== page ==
4. Chemical security: The Obama administration added closure of the Homeland Security Department's chemical security program to its list of reasons why Congress should end the partial government shutdown. The Chemical Facilities Anti-terrorism Standards (CFATS) program, which is in the middle of a multi-year effort to approve security plans for high risk chemical plants in the United States, ceased most operations last week as a result of the congressional stalemate over fiscal 2014 spending and health-care reform, Global Security Newswire reported. Congress has yet to permanently authorize the CFATS program, so the failure to pass a spending bill means the initiative not only lacks funds but also the legal authority to operate. "This underscores the need for the shutdown to end, and for Congress to pass a permanent reauthorization of the CFATS program," DHS spokesman Clark Stevens said in a statement to GSN. Stevens confirmed that employees of the Infrastructure Security Compliance Division, which runs the chemical security program, have been furloughed.
5. Economic Security: If the shutdown lasts long enough it could crimple the US economy (the source of our military funding and educational foundation that provides us with troops and advanced technologies). The two-and-a-half-week government shutdown probably reduced quarterly G.D.P. growth by about 0.3 per cent. Hopefully, the same mentality won’t lead to our nation’s debt default which would be catastrophic to our prosperity, freedom and security.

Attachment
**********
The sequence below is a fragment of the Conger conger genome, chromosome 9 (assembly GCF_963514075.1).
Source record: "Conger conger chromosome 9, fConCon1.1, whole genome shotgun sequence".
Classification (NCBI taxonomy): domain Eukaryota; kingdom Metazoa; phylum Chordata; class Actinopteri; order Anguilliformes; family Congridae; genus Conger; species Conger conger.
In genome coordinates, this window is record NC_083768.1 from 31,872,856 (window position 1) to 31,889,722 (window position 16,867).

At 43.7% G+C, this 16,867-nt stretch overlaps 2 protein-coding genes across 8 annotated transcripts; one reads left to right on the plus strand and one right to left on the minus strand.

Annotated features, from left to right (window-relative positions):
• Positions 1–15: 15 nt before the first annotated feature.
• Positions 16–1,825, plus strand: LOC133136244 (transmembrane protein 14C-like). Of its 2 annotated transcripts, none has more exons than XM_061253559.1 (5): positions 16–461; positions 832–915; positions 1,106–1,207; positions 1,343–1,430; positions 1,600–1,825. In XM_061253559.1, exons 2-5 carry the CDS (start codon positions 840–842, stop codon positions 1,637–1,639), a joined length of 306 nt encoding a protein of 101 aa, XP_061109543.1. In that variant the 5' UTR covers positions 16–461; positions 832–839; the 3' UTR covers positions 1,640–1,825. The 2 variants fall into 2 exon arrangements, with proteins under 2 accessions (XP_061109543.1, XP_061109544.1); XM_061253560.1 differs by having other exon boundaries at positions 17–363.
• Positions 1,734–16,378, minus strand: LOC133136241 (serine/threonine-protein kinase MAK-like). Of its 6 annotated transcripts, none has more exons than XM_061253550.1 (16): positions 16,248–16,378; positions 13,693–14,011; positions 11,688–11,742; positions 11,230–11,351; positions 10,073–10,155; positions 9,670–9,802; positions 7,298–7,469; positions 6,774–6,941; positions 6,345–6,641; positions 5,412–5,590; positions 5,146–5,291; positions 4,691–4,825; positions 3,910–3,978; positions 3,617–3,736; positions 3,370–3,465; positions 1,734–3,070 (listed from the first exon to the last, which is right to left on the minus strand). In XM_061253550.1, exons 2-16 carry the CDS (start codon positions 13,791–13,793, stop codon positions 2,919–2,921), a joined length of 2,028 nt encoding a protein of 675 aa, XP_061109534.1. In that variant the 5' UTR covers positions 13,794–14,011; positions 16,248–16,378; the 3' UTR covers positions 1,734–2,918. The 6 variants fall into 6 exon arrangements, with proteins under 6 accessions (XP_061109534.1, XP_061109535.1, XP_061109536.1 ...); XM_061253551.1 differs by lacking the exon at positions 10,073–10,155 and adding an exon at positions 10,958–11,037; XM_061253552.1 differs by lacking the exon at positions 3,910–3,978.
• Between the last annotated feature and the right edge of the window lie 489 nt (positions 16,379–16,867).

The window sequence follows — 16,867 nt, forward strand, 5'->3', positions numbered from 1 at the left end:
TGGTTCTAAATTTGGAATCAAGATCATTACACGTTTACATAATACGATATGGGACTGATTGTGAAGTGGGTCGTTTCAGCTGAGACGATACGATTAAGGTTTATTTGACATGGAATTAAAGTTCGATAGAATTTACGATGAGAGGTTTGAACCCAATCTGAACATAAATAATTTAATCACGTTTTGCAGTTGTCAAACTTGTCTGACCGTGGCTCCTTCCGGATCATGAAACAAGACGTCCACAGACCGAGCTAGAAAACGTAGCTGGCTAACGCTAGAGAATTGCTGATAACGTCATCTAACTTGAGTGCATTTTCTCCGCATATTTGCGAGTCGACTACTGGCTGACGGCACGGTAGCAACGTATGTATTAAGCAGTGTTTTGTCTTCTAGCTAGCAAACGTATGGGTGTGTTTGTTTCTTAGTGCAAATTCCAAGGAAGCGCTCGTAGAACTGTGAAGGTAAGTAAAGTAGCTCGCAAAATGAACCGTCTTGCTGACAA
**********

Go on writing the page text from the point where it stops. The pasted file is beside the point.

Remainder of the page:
6. Bio Security: NIH/CDC non-essential employees who help monitor disease outbreaks here and abroad are vital to early detection and response of pandemics or bioterrorist events. With the speed of global air travel a matter of a few hours delay in detection of a pathogen could mean tens of thousands if not millions sick and/or dying.
7. Space security: Are NASA employees working to detect near earth objects similar to the one that wiped out the dinosaurs…considered nonessential employees? The amazing answer is ‘yes’.
8. Food security: More Americans die from food contamination each year than from the attacks on 9-11. Food inspectors are helpful in keeping those numbers down and from detecting any possible intentional contamination of the food we consume. Nearly half of all Americans ingest legal drugs. Inspections and speedier drug approval also saves American lives.
9. Maintaining alliances: Individual nations cannot effectively cope with any global threat (terrorism, pandemics, chem/bio/cyber WMD attacks, climate change, economic instability, genocide) without strong international cooperation. Obama was scheduled to attend the Asia-Pacific Economic Cooperation forum in Bali next week but on Thursday the White House canceled it’s plans for the trip. Chinese President Xi Jinping arrived in Bali a few days ahead of time. Obama excluded China from his planned 12 nation Trans-Pacific Partnership. Xi pushed his his rival pact, which included China and 15 other nations but not the US. Regional trade deals, offsetting Chinese power and it’s territorial claims (Japan, Taiwan, Burma…) in the region and other foreign policy developments in US interest in that part of the world will have to wait.
Ultimately, this flaw in our constitutional frame work should be reversed. But even if our nation strives for a more perfect union, political extremists anywhere in the world increasingly have the power to influence the economic, political, health, security, environmental and legal aspects of our nation. Neither the national or the global lack of accountability is unlikely to be addressed anytime soon. And we all live with increased risks because of it.